Child Neuropsychological Disorders

Subject PSYC90042 (2012)

Note: This is an archived Handbook entry from 2012.

Credit Points: 6.25
Level: 9 (Graduate/Postgraduate)
Dates & Locations:

This subject has the following teaching availabilities in 2012:

Semester 2, Parkville - Taught on campus.
Pre-teaching Period Start not applicable
Teaching Period not applicable
Assessment Period End not applicable
Last date to Self-Enrol not applicable
Census Date not applicable
Last date to Withdraw without fail not applicable

Timetable can be viewed here. For information about these dates, click here.
Time Commitment: Contact Hours: 1.5 hours of lectures/seminars per week for 12 weeks
Total Time Commitment: 54 hours
Prerequisites: The following are prerequisites:
Study Period Commencement:
Credit Points:
Corequisites: None
Recommended Background Knowledge:

Completion of APAC approved psychology studies to fourth-year (Honours) level.

Non Allowed Subjects: None
Core Participation Requirements:

For the purposes of considering requests for Reasonable Adjustments under the Disability Standards for Education (Cwth 2005), and Students Experiencing Academic Disadvantage Policy, academic requirements for this subject are articulated in the Subject Description, Subject Objectives, Generic Skills and Assessment Requirements of this entry.

The University is dedicated to provide support to those with special requirements, Further details on the disability support scheme can be found at the Disability Liaison Unit website:


Prof Vicki Anderson


Sarah Drew

Subject Overview: This subject covers topics such as the process of central nervous system development, and the impact of cerebral insult on the process of development. Theoretical issues, including recovery of function and cerebral plasticity, are addressed with reference to CNS disorders common to children (such as head injury, epilepsy, cerebral infection, attention deficits, learning disabilities, and the autistic spectrum of disorders). Clinical practice in child neuropsychology is also addressed with reference to topics such as neuropsychological assessment procedures, family interventions, and behavioural management.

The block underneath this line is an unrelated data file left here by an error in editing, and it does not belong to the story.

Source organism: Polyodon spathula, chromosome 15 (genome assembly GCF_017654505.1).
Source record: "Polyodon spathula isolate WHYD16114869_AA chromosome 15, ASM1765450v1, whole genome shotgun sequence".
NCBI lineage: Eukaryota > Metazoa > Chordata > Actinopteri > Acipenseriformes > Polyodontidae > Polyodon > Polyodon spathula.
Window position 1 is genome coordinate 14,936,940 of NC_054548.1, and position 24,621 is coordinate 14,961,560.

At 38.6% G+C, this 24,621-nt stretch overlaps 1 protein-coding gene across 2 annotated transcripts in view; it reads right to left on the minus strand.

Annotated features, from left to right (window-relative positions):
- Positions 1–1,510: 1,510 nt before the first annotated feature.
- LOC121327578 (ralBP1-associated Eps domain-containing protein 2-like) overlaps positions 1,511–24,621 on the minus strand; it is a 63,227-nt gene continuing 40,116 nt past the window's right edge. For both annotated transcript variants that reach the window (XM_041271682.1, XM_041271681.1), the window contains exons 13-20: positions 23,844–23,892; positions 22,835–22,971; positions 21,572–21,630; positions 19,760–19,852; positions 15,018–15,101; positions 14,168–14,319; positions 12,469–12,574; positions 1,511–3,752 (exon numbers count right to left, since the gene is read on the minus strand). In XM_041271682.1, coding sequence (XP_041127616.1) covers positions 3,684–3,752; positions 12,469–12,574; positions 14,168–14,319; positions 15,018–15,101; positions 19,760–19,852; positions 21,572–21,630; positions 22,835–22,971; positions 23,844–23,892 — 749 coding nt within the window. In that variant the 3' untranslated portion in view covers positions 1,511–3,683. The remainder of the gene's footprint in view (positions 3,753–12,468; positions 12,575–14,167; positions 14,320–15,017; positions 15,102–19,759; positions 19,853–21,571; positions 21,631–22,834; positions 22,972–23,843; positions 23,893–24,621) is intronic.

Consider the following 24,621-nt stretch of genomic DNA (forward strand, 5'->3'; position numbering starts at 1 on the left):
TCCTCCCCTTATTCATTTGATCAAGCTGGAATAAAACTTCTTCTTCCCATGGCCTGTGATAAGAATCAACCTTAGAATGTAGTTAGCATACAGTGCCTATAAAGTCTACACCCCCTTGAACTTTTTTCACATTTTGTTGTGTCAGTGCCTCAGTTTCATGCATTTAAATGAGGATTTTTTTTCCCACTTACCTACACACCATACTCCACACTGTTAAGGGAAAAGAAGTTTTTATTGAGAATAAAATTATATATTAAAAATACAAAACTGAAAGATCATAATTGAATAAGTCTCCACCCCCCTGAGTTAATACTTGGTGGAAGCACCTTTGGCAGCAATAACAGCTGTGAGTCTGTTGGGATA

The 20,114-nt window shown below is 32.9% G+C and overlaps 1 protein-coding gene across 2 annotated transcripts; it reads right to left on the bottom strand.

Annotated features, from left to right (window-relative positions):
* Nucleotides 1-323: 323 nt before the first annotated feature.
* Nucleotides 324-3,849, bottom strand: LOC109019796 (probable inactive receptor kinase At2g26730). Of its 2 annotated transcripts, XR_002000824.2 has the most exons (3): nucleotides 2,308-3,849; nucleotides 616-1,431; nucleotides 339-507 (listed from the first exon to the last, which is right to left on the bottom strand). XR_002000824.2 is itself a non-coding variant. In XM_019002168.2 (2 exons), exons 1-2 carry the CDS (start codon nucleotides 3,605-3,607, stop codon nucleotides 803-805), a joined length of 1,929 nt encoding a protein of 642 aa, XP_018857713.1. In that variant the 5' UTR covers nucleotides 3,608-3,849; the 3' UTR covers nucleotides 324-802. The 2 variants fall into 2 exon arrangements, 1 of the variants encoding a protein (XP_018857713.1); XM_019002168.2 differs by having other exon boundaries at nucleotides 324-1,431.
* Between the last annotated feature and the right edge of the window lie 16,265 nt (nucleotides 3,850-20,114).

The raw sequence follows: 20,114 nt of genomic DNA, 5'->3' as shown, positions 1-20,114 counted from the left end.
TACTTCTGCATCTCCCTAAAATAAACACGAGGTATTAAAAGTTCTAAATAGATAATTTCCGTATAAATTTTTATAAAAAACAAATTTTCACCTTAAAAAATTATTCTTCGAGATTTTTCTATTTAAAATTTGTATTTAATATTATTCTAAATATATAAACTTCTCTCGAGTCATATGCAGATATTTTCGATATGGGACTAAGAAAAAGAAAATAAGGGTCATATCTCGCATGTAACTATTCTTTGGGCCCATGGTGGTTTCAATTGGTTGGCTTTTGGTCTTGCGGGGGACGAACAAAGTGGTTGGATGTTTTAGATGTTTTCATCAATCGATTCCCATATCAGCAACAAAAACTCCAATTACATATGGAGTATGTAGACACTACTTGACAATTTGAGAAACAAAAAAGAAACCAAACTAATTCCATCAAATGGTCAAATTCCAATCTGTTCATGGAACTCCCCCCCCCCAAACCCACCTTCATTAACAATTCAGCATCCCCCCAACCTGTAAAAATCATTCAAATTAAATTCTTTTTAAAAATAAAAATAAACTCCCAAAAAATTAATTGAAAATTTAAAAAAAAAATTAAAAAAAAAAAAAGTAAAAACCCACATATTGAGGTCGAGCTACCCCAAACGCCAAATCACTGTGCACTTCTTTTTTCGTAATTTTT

Objectives: This subject will encourage students to consider neuropsychological disorders within a biopsychosocial framework, considering the context of nervous system development, cognitive development and the environment.

A 1500 word essay due the last Friday in September (50%).

An end-of-semester open book examination, of 1 hour duration (50%)

Prescribed Texts: None
Breadth Options:

This subject is not available as a breadth subject.

Fees Information: Subject EFTSL, Level, Discipline & Census Date
Generic Skills:

Written, oral and interpersonal communication skills

Analytical, information integration and synthesizing skills.

Related Course(s): Master of Psychology (Clinical Neuropsychology)
Master of Psychology (Clinical Neuropsychology)/Doctor of Philosophy

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